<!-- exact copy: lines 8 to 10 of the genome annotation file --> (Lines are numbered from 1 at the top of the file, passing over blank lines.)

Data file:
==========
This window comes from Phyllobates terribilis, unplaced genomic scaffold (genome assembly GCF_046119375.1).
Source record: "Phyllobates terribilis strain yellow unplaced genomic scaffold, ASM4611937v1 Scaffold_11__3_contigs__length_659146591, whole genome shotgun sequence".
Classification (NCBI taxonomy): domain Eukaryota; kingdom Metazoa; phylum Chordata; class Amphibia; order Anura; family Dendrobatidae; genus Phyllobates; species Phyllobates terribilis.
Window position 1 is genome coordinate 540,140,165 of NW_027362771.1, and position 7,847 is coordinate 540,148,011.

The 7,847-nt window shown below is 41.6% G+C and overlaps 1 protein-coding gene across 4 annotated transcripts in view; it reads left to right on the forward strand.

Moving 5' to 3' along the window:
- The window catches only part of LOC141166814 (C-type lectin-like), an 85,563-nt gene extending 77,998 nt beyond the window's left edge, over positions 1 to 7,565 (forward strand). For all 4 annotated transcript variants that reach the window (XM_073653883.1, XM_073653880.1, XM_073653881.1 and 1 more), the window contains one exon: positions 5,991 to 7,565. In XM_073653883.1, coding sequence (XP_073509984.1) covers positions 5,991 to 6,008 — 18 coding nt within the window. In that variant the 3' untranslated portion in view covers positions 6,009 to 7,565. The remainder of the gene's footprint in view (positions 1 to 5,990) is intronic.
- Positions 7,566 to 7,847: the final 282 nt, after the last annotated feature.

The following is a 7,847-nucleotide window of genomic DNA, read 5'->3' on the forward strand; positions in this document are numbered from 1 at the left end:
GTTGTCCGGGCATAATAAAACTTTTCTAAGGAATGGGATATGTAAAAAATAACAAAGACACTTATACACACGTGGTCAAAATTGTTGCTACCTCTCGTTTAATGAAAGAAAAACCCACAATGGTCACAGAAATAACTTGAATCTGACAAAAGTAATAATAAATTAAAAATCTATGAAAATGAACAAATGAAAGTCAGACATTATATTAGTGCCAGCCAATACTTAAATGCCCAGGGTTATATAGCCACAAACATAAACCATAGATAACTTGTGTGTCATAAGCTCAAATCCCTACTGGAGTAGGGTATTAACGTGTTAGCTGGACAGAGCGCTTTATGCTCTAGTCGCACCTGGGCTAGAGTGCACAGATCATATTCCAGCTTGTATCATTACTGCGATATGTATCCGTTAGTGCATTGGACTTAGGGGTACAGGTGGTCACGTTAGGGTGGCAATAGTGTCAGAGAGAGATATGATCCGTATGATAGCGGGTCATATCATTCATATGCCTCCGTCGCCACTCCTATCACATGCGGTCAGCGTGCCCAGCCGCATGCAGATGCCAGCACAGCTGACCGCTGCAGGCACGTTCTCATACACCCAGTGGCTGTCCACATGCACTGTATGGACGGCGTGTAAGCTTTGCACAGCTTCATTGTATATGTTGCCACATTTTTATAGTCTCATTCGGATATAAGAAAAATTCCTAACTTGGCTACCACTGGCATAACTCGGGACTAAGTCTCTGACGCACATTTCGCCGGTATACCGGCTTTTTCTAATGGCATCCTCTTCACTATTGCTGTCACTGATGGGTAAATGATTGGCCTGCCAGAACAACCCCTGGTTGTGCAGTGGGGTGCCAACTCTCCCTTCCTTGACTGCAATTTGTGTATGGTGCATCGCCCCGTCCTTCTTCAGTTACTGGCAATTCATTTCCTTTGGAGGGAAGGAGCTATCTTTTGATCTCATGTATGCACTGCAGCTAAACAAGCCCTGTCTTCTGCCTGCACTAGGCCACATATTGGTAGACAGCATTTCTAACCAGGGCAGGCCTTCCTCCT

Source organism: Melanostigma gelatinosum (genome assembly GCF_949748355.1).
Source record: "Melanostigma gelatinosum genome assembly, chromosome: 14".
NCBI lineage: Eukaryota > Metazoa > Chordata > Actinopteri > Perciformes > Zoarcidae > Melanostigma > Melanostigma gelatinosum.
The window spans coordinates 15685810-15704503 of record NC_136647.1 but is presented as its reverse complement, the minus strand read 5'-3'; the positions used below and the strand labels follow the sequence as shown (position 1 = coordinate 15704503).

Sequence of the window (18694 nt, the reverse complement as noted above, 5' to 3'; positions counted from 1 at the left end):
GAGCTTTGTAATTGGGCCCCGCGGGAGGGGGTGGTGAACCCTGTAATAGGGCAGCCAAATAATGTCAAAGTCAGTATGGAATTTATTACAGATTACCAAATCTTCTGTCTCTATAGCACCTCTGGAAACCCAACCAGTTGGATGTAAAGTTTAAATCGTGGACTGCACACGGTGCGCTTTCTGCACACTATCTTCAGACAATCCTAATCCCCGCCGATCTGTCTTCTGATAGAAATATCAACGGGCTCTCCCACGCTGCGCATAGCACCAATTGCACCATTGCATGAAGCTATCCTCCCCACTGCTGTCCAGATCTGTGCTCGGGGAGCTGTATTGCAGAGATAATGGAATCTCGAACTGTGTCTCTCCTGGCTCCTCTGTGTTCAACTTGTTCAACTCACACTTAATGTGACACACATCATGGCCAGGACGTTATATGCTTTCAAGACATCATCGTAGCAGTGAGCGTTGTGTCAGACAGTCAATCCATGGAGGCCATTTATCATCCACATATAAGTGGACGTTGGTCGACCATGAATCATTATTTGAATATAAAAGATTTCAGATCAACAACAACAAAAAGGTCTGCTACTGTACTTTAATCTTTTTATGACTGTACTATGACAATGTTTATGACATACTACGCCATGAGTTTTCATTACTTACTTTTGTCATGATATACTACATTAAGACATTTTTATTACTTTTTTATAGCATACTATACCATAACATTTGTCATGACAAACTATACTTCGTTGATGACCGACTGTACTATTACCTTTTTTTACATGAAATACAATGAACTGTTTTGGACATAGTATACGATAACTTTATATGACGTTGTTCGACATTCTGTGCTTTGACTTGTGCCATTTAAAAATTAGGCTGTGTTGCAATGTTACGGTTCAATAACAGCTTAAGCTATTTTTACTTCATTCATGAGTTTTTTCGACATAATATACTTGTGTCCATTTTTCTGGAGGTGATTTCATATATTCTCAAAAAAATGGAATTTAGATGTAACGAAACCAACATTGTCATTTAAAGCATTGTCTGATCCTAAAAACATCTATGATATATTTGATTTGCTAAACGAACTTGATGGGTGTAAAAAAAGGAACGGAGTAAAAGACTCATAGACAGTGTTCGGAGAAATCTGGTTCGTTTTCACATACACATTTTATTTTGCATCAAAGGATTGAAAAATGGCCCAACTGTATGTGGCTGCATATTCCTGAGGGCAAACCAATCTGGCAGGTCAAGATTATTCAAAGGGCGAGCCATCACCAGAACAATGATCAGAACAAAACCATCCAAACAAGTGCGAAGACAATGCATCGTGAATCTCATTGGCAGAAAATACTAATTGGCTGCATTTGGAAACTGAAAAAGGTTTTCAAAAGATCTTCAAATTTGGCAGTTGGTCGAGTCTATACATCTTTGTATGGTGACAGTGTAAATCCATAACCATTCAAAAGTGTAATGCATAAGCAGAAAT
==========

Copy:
- Positions 7,566 to 7,847: the final 282 nt, after the last annotated feature.

The following is a 7,847-nucleotide window of genomic DNA, read 5'->3' on the forward strand; positions in this document are numbered from 1 at the left end:
GTTGTCCGGGCATAATAAAACTTTTCTAAGGAATGGGATATGTAAAAAATAACAAAGACACTTATACACACGTGGTCAAAATTGTTGCTACCTCTCGTTTAATGAAAGAAAAACCCACAATGGTCACAGAAATAACTTGAATCTGACAAAAGTAATAATAAATTAAAAATCTATGAAAATGAACAAATGAAAGTCAGACATTATATTAGTGCCAGCCAATACTTAAATGCCCAGGGTTATATAGCCACAAACATAAACCATAGATAACTTGTGTGTCATAAGCTCAAATCCCTACTGGAGTAGGGTATTAACGTGTTAGCTGGACAGAGCGCTTTATGCTCTAGTCGCACCTGGGCTAGAGTGCACAGATCATATTCCAGCTTGTATCATTACTGCGATATGTATCCGTTAGTGCATTGGACTTAGGGGTACAGGTGGTCACGTTAGGGTGGCAATAGTGTCAGAGAGAGATATGATCCGTATGATAGCGGGTCATATCATTCATATGCCTCCGTCGCCACTCCTATCACATGCGGTCAGCGTGCCCAGCCGCATGCAGATGCCAGCACAGCTGACCGCTGCAGGCACGTTCTCATACACCCAGTGGCTGTCCACATGCACTGTATGGACGGCGTGTAAGCTTTGCACAGCTTCATTGTATATGTTGCCACATTTTTATAGTCTCATTCGGATATAAGAAAAATTCCTAACTTGGCTACCACTGGCATAACTCGGGACTAAGTCTCTGACGCACATTTCGCCGGTATACCGGCTTTTTCTAATGGCATCCTCTTCACTATTGCTGTCACTGATGGGTAAATGATTGGCCTGCCAGAACAACCCCTGGTTGTGCAGTGGGGTGCCAACTCTCCCTTCCTTGACTGCAATTTGTGTATGGTGCATCGCCCCGTCCTTCTTCAGTTACTGGCAATTCATTTCCTTTGGAGGGAAGGAGCTATCTTTTGATCTCATGTATGCACTGCAGCTAAACAAGCCCTGTCTTCTGCCTGCACTAGGCCACATATTGGTAGACAGCATTTCTAACCAGGGCAGGCCTTCCTCCT